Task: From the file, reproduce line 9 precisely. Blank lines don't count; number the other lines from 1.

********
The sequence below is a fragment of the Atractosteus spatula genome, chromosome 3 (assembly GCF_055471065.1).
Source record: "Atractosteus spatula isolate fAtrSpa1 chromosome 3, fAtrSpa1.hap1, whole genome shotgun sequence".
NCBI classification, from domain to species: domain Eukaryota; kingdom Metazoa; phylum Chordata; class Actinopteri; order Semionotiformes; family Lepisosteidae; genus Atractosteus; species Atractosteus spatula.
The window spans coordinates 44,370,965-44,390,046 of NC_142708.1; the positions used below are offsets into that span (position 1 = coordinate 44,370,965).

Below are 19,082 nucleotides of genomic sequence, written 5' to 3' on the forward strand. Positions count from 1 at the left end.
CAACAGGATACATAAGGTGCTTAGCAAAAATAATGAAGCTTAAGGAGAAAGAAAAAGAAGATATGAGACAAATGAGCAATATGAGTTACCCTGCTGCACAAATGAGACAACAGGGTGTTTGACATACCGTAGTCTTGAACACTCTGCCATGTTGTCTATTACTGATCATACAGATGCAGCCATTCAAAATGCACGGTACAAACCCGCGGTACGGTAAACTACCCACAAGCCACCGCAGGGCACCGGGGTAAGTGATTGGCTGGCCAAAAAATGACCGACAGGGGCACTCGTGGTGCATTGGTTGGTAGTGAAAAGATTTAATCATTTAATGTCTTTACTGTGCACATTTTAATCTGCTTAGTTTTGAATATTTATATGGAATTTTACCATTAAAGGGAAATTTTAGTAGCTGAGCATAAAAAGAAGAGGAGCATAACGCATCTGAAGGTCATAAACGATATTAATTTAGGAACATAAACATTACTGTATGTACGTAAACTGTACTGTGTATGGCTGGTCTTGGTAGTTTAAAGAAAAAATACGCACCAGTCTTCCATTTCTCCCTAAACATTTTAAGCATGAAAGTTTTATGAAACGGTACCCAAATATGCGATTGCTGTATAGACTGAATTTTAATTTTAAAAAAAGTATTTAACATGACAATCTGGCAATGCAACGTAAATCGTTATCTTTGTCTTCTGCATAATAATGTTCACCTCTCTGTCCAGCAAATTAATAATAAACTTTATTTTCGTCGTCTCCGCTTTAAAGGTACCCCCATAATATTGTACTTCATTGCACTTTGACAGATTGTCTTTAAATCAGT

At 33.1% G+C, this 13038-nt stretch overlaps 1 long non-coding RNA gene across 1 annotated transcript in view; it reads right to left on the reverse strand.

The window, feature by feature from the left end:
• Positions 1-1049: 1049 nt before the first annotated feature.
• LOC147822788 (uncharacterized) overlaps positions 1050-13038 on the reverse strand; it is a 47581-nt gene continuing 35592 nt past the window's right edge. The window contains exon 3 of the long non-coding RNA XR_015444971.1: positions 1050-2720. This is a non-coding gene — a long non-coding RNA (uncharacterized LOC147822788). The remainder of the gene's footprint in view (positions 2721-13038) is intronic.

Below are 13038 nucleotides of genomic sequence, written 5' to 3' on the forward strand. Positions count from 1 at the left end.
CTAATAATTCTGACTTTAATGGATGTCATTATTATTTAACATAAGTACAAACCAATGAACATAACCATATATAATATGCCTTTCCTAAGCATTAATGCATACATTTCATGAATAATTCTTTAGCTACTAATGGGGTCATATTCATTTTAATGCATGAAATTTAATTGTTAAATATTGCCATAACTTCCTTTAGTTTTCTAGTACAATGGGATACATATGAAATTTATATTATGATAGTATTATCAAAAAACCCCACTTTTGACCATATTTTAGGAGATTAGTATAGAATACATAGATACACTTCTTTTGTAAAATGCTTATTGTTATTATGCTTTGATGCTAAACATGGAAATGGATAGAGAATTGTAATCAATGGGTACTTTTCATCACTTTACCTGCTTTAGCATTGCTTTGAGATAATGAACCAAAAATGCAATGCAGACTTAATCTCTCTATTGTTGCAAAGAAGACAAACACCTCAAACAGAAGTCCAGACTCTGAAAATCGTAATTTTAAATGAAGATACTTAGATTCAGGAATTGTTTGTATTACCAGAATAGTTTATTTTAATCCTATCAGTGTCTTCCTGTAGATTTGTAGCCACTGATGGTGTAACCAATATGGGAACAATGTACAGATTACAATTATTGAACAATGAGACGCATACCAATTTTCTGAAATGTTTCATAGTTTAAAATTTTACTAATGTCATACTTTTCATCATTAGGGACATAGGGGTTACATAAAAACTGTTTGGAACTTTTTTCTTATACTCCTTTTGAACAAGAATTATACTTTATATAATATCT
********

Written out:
• Positions 1-1049: 1049 nt before the first annotated feature.